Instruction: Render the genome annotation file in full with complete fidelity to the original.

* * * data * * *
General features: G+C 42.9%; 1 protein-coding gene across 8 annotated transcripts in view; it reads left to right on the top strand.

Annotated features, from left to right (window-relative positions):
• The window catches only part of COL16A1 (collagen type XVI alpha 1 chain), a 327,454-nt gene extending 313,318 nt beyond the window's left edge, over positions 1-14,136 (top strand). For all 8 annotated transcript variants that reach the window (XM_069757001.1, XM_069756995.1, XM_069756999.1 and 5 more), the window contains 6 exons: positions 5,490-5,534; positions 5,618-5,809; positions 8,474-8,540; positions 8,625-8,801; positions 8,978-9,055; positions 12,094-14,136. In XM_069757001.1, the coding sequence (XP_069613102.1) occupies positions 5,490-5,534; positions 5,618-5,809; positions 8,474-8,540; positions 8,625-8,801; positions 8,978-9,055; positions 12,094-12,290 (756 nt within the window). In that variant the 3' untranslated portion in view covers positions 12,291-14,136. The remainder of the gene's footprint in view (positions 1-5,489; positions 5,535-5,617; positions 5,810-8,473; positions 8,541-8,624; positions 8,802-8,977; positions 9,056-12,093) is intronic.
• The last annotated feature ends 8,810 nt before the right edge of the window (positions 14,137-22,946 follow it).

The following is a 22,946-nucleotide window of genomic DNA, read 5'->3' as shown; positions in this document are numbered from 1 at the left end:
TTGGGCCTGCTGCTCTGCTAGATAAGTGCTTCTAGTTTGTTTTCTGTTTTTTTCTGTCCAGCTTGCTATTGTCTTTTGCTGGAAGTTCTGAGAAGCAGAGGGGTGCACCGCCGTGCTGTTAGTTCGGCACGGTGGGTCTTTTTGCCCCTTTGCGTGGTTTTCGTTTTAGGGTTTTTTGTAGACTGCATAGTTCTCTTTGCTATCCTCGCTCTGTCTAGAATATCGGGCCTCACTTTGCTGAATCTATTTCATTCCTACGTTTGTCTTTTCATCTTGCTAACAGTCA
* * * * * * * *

General features: G+C 42.9%; 1 protein-coding gene across 8 annotated transcripts in view; it reads left to right on the top strand.

Annotated features, from left to right (window-relative positions):
• The window catches only part of COL16A1 (collagen type XVI alpha 1 chain), a 327,454-nt gene extending 313,318 nt beyond the window's left edge, over positions 1-14,136 (top strand). For all 8 annotated transcript variants that reach the window (XM_069757001.1, XM_069756995.1, XM_069756999.1 and 5 more), the window contains 6 exons: positions 5,490-5,534; positions 5,618-5,809; positions 8,474-8,540; positions 8,625-8,801; positions 8,978-9,055; positions 12,094-14,136. In XM_069757001.1, the coding sequence (XP_069613102.1) occupies positions 5,490-5,534; positions 5,618-5,809; positions 8,474-8,540; positions 8,625-8,801; positions 8,978-9,055; positions 12,094-12,290 (756 nt within the window). In that variant the 3' untranslated portion in view covers positions 12,291-14,136. The remainder of the gene's footprint in view (positions 1-5,489; positions 5,535-5,617; positions 5,810-8,473; positions 8,541-8,624; positions 8,802-8,977; positions 9,056-12,093) is intronic.
• The last annotated feature ends 8,810 nt before the right edge of the window (positions 14,137-22,946 follow it).

The following is a 22,946-nucleotide window of genomic DNA, read 5'->3' as shown; positions in this document are numbered from 1 at the left end:
TTGGGCCTGCTGCTCTGCTAGATAAGTGCTTCTAGTTTGTTTTCTGTTTTTTTCTGTCCAGCTTGCTATTGTCTTTTGCTGGAAGTTCTGAGAAGCAGAGGGGTGCACCGCCGTGCTGTTAGTTCGGCACGGTGGGTCTTTTTGCCCCTTTGCGTGGTTTTCGTTTTAGGGTTTTTTGTAGACTGCATAGTTCTCTTTGCTATCCTCGCTCTGTCTAGAATATCGGGCCTCACTTTGCTGAATCTATTTCATTCCTACGTTTGTCTTTTCATCTTGCTAACAGTCA